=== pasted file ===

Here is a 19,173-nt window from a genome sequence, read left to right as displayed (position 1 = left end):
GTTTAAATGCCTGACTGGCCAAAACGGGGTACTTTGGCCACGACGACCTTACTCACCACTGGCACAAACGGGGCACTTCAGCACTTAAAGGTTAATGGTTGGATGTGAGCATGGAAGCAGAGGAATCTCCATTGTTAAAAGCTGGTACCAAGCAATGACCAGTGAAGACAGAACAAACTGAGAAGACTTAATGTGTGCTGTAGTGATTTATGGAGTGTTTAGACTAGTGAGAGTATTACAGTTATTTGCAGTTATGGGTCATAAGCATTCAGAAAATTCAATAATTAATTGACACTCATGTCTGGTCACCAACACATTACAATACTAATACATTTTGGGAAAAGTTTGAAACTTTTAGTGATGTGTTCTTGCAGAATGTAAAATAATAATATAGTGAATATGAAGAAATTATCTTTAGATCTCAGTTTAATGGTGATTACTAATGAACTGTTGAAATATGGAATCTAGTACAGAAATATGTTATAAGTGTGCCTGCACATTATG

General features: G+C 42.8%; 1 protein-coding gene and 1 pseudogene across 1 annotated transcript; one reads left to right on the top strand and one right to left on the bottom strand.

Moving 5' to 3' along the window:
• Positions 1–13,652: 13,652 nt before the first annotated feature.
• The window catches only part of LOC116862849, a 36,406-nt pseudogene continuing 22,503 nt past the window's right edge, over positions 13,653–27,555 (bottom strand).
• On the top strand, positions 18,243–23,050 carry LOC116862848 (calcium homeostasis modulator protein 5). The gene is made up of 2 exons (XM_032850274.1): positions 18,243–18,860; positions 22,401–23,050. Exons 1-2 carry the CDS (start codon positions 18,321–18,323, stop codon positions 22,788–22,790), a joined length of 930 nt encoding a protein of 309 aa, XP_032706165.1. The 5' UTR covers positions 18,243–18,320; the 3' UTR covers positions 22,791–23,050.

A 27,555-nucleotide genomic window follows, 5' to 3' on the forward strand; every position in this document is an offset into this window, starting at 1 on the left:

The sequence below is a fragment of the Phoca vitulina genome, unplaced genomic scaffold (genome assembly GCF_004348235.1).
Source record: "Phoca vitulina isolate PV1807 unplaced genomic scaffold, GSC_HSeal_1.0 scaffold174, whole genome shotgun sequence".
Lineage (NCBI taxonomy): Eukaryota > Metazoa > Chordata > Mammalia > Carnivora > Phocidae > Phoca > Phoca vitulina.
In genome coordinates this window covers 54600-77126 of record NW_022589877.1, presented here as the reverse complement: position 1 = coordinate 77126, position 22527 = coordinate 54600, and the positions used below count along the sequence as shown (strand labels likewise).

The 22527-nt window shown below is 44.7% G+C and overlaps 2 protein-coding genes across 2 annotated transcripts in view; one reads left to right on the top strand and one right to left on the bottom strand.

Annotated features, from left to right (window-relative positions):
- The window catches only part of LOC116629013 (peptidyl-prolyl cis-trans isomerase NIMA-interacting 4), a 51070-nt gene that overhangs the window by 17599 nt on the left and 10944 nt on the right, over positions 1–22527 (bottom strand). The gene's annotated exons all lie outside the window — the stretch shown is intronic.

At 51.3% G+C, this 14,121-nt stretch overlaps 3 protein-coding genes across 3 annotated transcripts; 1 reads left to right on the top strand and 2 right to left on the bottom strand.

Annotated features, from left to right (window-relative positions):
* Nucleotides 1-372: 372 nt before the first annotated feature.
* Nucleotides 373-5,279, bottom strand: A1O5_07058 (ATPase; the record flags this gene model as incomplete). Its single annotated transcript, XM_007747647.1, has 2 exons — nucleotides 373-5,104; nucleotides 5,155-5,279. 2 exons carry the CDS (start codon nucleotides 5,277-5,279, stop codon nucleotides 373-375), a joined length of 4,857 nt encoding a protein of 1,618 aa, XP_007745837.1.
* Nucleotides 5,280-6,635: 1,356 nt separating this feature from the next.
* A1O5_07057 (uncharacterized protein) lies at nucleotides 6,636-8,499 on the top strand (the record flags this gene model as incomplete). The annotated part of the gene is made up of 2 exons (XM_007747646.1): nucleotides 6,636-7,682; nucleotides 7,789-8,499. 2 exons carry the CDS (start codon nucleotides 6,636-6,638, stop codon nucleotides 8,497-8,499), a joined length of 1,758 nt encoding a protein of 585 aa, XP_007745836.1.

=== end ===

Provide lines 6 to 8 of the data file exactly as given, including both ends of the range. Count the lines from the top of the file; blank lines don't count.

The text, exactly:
• The window catches only part of LOC116862849, a 36,406-nt pseudogene continuing 22,503 nt past the window's right edge, over positions 13,653–27,555 (bottom strand).
• On the top strand, positions 18,243–23,050 carry LOC116862848 (calcium homeostasis modulator protein 5). The gene is made up of 2 exons (XM_032850274.1): positions 18,243–18,860; positions 22,401–23,050. Exons 1-2 carry the CDS (start codon positions 18,321–18,323, stop codon positions 22,788–22,790), a joined length of 930 nt encoding a protein of 309 aa, XP_032706165.1. The 5' UTR covers positions 18,243–18,320; the 3' UTR covers positions 22,791–23,050.

A 27,555-nucleotide genomic window follows, 5' to 3' on the forward strand; every position in this document is an offset into this window, starting at 1 on the left: